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Northern Powerhouse: Chancellor sets out pathway

The government’s pathway to a northern economic powerhouse is set out by the Chancellor in a speech at Beetham Tower, Manchester.

This was published under the 2010 to 2015 Conservative and Liberal Democrat coalition government

Beetham Tower, Manchester

The Chancellor of the Exchequer, George Osborne today (Tuesday 5 August) set out the government’s pathway to a northern economic powerhouse when he welcomed the publication of a report on the future of the northern economy by the city regions of Leeds, Liverpool, Manchester, Newcastle and Sheffield.

The report – “One North: a proposition for an interconnected North – sets out a vision for the economy of the North of England for the next 15 years.

The report’s launch comes six weeks after the Chancellor set out his vision of connecting the great cities of the north to become one Northern Powerhouse.

The report was launched at an event at Beetham Tower in Manchester.

The Chancellor warmly welcomed the report and the consensus that is emerging on what needs to be done to build the Northern Powerhouse. He used his speech to set out a pathway to that powerhouse, saying:

Today I give you this personal commitment.

Work with me over the coming months and together we will make a reality of the plan I’ve set out for the Northern Powerhouse.

I’m ready to commit new money, new infrastructure, new transport and new science. And real new civic power too.

Today I’m setting out the Pathway to this Northern Powerhouse, so we deliver a real improvement in the long term economic performance of the north of England.

This will be a centrepiece of my Autumn Statement - and part of our long term economic plan for the country.

In his speech the Chancellor set out the next steps the government is taking, and a clear pathway to the powerhouse.

First, the government will take today’s report and work on delivering its component parts.

In September, government Chief Scientist Mark Walport will respond to the Chancellor’s request for ideas for major new science in the north that is truly global in its ambition.

In October, Sir David Higgins will deliver his report on the northern phase of HS2, including initial options for a cross-Pennine fast rail link – an HS3.

And in November the Chancellor will set out his proposals for a major devolution of civic power and responsibilities for cities with elected mayors.

This will all be brought together in the long term economic plan for this Northern Powerhouse he will set out in the Autumn Statement – a plan to build, with a plan to pay for it.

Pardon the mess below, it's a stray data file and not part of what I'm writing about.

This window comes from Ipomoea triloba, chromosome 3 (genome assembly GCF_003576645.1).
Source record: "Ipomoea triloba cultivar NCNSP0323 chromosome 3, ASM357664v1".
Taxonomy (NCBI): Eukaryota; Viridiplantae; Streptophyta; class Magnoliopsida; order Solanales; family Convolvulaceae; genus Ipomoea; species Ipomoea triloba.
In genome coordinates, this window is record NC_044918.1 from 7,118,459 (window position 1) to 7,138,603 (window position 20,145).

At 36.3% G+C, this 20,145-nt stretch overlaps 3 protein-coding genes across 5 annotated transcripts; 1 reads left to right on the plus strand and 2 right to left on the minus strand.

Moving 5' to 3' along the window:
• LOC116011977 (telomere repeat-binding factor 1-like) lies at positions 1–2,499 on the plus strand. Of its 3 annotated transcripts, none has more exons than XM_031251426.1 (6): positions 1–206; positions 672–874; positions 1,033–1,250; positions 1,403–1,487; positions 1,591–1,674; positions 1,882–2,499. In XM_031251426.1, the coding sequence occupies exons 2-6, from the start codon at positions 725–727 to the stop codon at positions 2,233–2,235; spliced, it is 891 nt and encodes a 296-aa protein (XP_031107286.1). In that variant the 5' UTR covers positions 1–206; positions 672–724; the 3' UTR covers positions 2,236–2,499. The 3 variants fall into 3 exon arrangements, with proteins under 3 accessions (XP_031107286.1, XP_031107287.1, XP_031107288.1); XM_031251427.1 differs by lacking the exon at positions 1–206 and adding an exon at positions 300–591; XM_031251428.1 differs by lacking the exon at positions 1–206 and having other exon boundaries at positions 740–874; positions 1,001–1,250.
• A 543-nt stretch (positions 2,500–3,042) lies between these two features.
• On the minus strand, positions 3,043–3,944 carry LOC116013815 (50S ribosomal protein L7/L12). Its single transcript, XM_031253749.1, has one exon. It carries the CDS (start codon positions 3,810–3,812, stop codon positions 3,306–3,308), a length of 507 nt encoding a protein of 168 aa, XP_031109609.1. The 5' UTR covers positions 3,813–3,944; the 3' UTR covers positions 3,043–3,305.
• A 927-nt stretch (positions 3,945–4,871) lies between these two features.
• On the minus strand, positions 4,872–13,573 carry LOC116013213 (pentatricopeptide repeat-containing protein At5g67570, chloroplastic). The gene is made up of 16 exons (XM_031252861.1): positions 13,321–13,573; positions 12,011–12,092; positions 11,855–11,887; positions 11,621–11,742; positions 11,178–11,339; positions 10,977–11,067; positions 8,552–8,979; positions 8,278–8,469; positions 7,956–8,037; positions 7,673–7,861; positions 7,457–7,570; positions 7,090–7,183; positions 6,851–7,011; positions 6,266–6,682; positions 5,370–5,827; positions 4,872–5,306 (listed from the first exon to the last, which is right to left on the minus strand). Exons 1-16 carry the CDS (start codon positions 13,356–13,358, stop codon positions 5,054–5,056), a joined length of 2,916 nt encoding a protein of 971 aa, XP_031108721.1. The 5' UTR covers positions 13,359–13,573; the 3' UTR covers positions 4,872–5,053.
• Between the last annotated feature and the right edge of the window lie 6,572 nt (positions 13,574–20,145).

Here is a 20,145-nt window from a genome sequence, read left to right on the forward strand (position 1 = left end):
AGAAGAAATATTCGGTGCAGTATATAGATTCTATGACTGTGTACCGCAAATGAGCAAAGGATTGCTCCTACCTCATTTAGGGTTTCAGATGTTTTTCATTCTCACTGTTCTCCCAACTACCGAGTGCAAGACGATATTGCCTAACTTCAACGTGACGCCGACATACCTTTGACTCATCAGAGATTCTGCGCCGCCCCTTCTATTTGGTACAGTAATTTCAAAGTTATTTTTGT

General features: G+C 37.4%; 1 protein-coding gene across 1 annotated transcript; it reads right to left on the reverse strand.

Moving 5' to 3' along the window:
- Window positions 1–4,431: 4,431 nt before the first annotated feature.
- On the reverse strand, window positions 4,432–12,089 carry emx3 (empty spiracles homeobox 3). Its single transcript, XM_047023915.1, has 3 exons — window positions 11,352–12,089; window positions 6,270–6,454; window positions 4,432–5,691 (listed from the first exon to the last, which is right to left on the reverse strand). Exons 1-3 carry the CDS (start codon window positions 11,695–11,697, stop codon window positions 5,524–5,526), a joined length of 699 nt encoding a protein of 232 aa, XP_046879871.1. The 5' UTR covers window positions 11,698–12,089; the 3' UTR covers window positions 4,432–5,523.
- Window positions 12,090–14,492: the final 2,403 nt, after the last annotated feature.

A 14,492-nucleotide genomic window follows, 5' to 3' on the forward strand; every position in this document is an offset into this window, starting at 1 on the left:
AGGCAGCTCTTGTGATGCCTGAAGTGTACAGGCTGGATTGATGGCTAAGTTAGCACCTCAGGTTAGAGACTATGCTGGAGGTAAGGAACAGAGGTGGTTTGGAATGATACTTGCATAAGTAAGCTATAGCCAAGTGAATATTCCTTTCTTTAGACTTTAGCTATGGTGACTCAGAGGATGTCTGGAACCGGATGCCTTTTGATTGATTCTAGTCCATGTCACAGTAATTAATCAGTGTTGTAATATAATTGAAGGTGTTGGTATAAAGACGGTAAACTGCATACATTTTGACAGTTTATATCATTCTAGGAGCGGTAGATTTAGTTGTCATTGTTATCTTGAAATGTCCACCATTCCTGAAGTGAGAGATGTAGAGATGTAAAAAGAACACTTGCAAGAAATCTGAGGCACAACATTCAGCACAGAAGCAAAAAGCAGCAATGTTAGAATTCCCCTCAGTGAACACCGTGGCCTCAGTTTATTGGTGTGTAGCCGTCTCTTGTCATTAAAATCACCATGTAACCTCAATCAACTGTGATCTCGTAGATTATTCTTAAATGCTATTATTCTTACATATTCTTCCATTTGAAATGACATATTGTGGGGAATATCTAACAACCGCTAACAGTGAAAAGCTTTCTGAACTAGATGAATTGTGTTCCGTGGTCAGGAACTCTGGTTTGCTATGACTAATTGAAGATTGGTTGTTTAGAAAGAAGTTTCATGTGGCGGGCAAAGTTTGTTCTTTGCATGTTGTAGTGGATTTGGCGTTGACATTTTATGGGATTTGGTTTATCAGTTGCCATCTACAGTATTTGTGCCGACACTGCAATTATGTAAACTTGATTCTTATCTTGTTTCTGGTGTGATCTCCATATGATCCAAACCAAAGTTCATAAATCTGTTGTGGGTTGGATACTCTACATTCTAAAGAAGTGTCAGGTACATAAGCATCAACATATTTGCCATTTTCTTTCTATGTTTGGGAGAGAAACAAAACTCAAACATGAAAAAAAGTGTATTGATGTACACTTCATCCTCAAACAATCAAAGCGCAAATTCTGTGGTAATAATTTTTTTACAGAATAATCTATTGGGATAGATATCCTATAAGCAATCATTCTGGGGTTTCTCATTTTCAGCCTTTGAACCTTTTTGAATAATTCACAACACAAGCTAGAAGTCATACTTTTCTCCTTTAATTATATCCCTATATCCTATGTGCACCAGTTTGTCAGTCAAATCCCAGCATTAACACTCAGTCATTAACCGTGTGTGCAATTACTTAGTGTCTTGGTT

The Chancellor also set out why the Northern Powerhouse is a prize worth fighting for.

He presented HM Treasury analysis that shows if the northern economy grows in line with the rest of the UK over the next 18 years (2013-2030), compared to previous 18 years, it would be worth an additional £56bn in nominal terms to the northern economy, or £44bn in real terms.

That’s the equivalent of over £1600 for each person living there.

The Chancellor summed up by saying:

Let me spell it out.

There is a prize that awaits the north of England.

If we work together, bring our cities together, invest in future transport and skills and science, we can build a Northern Powerhouse.

The prize is worth fighting for: adding over £44 billion to the economy of the North – in real terms, over £1,600 for each person living here.

I have today set out the pathway to that northern powerhouse. Let us walk it together.

Treasury analysis of the benefits to the northern economy

The Treasury has used figures from the ONS and the OBR’s forecasts to calculate the boost in northern economic output, if it were able to grow at the same rate as the UK as a whole, between now and 2030.

Regional economic output is measured annually by the ONS. The published data estimate the Gross Value Added (GVA) in each region in nominal prices. 2012 is the latest data that we have for GVA and therefore when we refer to growth over the past 18 years, we mean 1994-2012, and when we say growth over the next 18 years, we mean 2013-2030.

Between 1994 and 2012 the North grew more slowly than the UK as a whole. The average annual growth rate of the North’s GVA was 3.9 per cent which is below the whole UK’s average annual growth rate of 4.4 per cent.

If between 2013 and 2030, the North were to grow in line with the OBR’s forecast for the UK average growth in nominal GVA, its GVA would be £307,077m higher in 2030 than in 2013.

If over the same period, the North were to continue to grow at its average rate of growth seen between 1994 and 2012, its nominal GVA would only be £250,716m. The difference between the two – equating to the potential benefit of growing in line with the rest of the UK – is £56,360m.

To calculate the real, inflation adjusted figures, the Treasury undertook the same calculation, but also applied the national GVA deflator across the regions (regional GVA deflators are not published) to give constant prices at 2010 levels.

If the North were to continue to grow over the next 18 years at the same rate as between 1994-2012, northern GVA would grow by £83,385m. If instead it is able to grow at the same rate as the UK as a whole, it would grow by £127,260m. The difference between these two is £43,874m.

The Treasury then applied the ONS’ regional population figures and forecasts to estimate the per capita measures. This showed that growing at the same pace as the rest of the UK would yield an additional £1,843 per person in nominal terms or £1,625 in real terms.

Photo courtesy of Mikey on Flickr, used under Creative Commons.

Published 5 August 2014